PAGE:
Wow, what happened to the world in the past week?
I’m writing to you from my sanitized desk in an underground bunker … well, it’s not quite like that. But what a difference a few days makes.
All of a sudden, millions of people have found themselves working remotely or not working at all, unexpectedly arranging childcare because the schools have closed, and running over neighbors in the toilet paper aisle at Costco.
Well, guess what: I’m not going to say “life goes on” (even though it will) and I won’t claim this isn’t a big deal (it is). We should take COVID-19 seriously and do what we can to stay safe.
That said, there’s only so much you can control. Sure, you should wash your hands more often, but ultimately what happens next is out of those same hands.
If there’s any good news, it’s this: with uncertainty comes opportunity.
I’m not saying there’s a silver lining to a tragedy. I just mean that when everything around you changes, you have a chance to make changes as well.
They say that resistance is futile, but it all depends on what you’re resisting. Often a good approach is: stay the course (your vision) but change the plan (your strategy).
For example, I have a book coming out in twenty-one days. I was supposed to go on a big tour: hundreds of people have signed up, we have venues booked, plane tickets and hotels, etc. But since planet earth is effectively shutting down for a while, the tour is being postponed as well. (I do still hope to make it out there eventually. You can add your name to a city list and we’ll keep you posted.)
The thing is, I love meeting readers. But I also don’t want to put people at risk, so I understand that some plans will have to change.
My real objective is to get the book to as many people as I can. It’s not me that people need—but they do need to hear about the power of self-reliance in a time of trial, which is what the new book is all about.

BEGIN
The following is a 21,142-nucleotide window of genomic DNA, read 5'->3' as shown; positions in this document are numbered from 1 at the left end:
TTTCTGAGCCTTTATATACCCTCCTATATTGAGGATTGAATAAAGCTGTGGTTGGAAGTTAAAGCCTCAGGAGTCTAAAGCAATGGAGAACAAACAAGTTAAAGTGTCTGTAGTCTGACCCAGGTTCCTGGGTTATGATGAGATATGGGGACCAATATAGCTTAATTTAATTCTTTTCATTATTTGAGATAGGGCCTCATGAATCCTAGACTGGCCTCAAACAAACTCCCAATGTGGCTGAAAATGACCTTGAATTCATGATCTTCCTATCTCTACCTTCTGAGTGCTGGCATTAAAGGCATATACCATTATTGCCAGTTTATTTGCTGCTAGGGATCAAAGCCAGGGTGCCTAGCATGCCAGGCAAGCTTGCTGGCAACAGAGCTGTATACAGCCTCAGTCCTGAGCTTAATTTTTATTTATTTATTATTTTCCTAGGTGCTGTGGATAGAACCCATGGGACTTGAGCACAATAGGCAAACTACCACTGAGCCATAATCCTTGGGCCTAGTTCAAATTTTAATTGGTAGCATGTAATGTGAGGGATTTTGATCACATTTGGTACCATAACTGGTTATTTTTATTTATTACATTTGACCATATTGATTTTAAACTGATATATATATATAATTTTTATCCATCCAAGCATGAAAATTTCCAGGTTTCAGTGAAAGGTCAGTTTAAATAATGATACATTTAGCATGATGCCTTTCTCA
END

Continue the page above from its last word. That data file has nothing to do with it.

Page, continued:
So now I’m thinking differently. How can I reach tens of thousands of people, one-by-one if necessary, without going from city to city and speaking to 150 of them at a time every evening?
I don’t have all the answers, but that’s what I’m working on. I’ll share more with you soon, and if you have any ideas, let me know.
As for you—look on the bright side. You can’t control what a virus wil do, any more than you can control what another person will do. But within yourself, there is opportunity in the midst of uncertainty.
World-changing businesses are started during recessions. Layoffs lead to new careers, sometimes ones that people never before considered but that end up becoming far more fulfilling than what they were doing before.
If you’ve always wanted to work remotely and your boss has always said no, now you have the chance.
If you’re self-quarantining somewhere, how can you emerge in two weeks with a new book, podcast, album, work of art, or just a big idea?
It’s time to get comfortable with being uncomfortable. Good things will happen in the midst of the chaos.
Last but not least, know this: there is a place for you during this time. We’ll get through it together. Be aware, but don’t be afraid.